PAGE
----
The Death of Pop again are: Angus James (vocals, guitar, keys), Oliver James (vocals, guitar), Thom James (drums), and Amy Hurford (bass). Their new EP, For a Minute, will be released September 23rd via Hidden Bay Records and Discos DeKirlian. Pre-orders available on Bandcamp. Go and support this underrated English musical gem.

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Kid Kapichi – “5 Days On (2 Days Off)” (Hastings, England)

RIYL: IDLES, The Clockworks, TV Priest

What makes post-punk arguably the best genre today? Besides the propulsive energy that explodes from nearly every song, the observant songwriting supplied by many bands is outstanding. Honestly, some of the best songwriters are fronting outfits like Iceage (Elias Bender Rønnenfelt), Fontaines D.C. (Grian Chatten), IDLES (Joe Talbot), and TV Priest (Charlie Drinkwater). Kid Kapichi are no different with front-man Ben Beetham rivaling his peers as both a lyrical poet and sociologist. Along with his mates Eddie Lewis, George Macdonald, and Jack Wilson assisting with the sonic fireworks, the Hastings quartet have delivered great tune after another, including the recently-released “Rob the Supermarket”. They light up the sky again with another cracker of single.

“5 Days On (2 Days Off)” is just a microcosm of the band’s brilliance. Musically, it is an intense, scorching number that will rally the masses and awaken us from our Monday stupor. At the same time, it might incite a revolution. And no, it’s not solely the awesome, tapping cowbell that will get the proletariat in a frenzy nor even the flaming guitars or the punishing rhythms. They do their part in getting folks ready to encounter whatever obstacles stand in our way, but Beetham’s critique of the 9-to-5 work week is what gets us motivated. He sings about how absurd it is that the many work their butts off for minimum wage while the bosses make the big bucks as they lounge in their offices.

“You must think I’m crazy
Not much of a brainiac
But don’t you dare call me lazy
I got a plan of attack
To enact so that I won’t come back

They got you five days on and two days off
Counting down the days until your heart just stops
Five days on and two days off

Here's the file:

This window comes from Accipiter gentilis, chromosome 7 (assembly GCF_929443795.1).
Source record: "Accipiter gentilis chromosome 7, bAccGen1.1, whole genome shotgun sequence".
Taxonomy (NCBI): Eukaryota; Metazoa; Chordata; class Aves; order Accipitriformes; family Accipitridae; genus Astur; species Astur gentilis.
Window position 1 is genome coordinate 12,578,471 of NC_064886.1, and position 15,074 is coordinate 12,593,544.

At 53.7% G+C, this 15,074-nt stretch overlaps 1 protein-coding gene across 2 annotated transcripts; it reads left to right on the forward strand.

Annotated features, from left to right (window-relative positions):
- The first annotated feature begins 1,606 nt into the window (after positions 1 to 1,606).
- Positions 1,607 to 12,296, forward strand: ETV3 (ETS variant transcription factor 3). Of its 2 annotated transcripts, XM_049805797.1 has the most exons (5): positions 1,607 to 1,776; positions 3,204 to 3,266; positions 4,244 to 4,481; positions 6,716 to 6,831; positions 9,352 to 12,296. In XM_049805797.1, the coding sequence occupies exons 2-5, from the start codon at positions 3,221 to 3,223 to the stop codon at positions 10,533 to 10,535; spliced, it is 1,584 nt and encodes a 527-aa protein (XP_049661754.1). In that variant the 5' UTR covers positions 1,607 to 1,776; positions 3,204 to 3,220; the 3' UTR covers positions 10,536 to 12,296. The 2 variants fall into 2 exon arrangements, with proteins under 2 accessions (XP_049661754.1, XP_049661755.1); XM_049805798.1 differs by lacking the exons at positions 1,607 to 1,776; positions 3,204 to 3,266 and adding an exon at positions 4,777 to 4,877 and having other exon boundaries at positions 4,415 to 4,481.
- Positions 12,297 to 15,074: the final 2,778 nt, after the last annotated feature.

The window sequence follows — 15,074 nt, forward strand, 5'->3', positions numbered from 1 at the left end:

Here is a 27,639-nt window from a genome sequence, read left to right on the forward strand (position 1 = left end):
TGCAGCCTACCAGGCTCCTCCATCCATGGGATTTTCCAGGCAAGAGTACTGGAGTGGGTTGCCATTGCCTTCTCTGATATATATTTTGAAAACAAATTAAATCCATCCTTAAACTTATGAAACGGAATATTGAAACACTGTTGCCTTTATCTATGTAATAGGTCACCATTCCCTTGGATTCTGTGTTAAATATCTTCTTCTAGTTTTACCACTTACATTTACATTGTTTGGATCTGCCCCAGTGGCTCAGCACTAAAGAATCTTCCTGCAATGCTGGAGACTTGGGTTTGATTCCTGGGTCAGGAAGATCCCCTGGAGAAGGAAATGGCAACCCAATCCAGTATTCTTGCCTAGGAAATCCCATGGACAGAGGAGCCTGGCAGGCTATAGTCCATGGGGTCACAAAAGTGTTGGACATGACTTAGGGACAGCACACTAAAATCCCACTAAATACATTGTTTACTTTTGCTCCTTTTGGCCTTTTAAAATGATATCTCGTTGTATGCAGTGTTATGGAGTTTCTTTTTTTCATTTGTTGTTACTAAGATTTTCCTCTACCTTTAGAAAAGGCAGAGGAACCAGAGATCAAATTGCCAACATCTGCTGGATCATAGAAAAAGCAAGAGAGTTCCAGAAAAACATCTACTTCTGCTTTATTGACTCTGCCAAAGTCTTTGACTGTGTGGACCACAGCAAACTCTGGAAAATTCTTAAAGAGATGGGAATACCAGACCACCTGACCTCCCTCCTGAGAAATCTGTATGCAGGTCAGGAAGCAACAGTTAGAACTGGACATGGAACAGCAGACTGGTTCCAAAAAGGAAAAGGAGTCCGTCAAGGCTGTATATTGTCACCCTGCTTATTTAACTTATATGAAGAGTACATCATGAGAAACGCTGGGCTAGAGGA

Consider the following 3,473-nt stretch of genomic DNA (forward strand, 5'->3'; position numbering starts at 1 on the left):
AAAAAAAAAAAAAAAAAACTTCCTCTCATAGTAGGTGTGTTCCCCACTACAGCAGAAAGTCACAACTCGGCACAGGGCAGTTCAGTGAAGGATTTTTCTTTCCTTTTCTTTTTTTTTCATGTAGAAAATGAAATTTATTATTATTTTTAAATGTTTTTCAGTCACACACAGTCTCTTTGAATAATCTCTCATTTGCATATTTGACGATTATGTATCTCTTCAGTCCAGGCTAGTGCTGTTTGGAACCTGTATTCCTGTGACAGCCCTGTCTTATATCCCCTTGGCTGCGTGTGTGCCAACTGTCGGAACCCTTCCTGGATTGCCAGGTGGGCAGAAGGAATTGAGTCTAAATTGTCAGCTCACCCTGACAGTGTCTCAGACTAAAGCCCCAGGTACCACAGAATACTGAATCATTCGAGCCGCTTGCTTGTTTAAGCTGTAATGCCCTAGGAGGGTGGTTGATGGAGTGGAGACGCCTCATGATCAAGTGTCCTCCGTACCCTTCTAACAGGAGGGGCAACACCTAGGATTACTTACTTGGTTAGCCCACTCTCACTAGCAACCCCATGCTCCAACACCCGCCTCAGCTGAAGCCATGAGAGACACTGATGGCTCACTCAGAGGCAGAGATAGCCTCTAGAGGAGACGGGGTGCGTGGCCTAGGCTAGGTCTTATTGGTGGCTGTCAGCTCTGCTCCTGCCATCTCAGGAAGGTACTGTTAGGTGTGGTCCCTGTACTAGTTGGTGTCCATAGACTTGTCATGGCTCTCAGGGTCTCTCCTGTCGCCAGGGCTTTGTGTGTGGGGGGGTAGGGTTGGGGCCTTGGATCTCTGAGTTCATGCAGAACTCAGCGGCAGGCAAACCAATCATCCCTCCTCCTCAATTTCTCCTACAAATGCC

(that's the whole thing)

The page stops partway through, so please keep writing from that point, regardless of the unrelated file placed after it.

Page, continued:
Round and round and it never stops”

Another great tune from a great band.

Kid Kapichi are: Ben Beetham (guitars, vocals), Eddie Lewis (bass), George Macdonald (drums), and Jack Wilson (vocals, guitars) The band’s new album, Here’s What You Have Won, is out September 23rd. Pre-orders available at these links while vinyl packages are available on their website (see below for link).

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Kill Electric – “Situations” (London, England and Montreal, Canada)

RIYL: The Ninth Wave, The Cure, Bloc Party

It wasn’t long ago that Scottish outfit The Ninth Wave announced they were pursuing new projects. Whether the break is a hiatus or permanent, the answer will eventually come clear in the coming years. Fortunately, a new band from London emerges to take their place while channeling some of the best Goth-rock / Goth-punk bands of the past 40 years. So if you’re a fan of The Cure, Bloc Party, and a young, primal U2, then make way for Kill Electric and their new single, “Situations”.

Reminiscent of the Goth-punk of the mid-’80s, the song should be heard in the claustrophobic confines of every underground UK establishment. In this environment, the patrons can inhale the wailing, guttural guitar that leads the way while feeling the hammers brandished by the awesome rhythm section. Soaring above are vocalists Tye Rutherford and Jasmin O., who share a tale that reflects not just this cramped place but the world we live in today. Wherever we go, people are watching, and obstacles are laid before us. We are stuck in a “no-win situation”, which Rutherford repeats at the end. But he saves his best lines when he sings:

“Keeping the lights down low
My fears they won’t let go
They’re out to get me
They’re always hounding me

The enemies that you’ve made
It’s your words I can’t believe
There’s nothing that you can say
That’s making me want to stay”

Here’s a band we’ll be watching for a long time.

Kill Electric are: Tye Rutherford (vocals), Tristan McGarrigle (guitar), Jasmin O. (vocals, bass), and Denis (drums). The band’s split single is out now and available on Bandcamp. Their debut EP, meanwhile, is out October 15th.



Elissa Mielke – “Get Well” & “Body Knows” (Los Angeles, USA via Dundas, ON Canada)

RIYL: Nora Jones, Fenne Lily, Courtney Marie Andrews

Those who have read this space over the years know that Elissa Mielke was featured more than seven years ago. Despite the passage of time, Mielke’s music feels ageless. This comment probably would not have been uttered if she stayed with the major label that signed her as a teenager and wanted to make her into another pop singer. Displaying maturity beyond her years at the time, the Canadian singer-songwriter knew what she wanted to be and achieve, and that was to recognized as an artist who could provoke and awe as much as with her beautiful, delicate voice as with her words. Take “Paper Moth Flame”, for instance, which was a gorgeous yet vulnerable number. Mielke returns with not only one but two showstoppers that further demonstrate why she’s an incredible talent.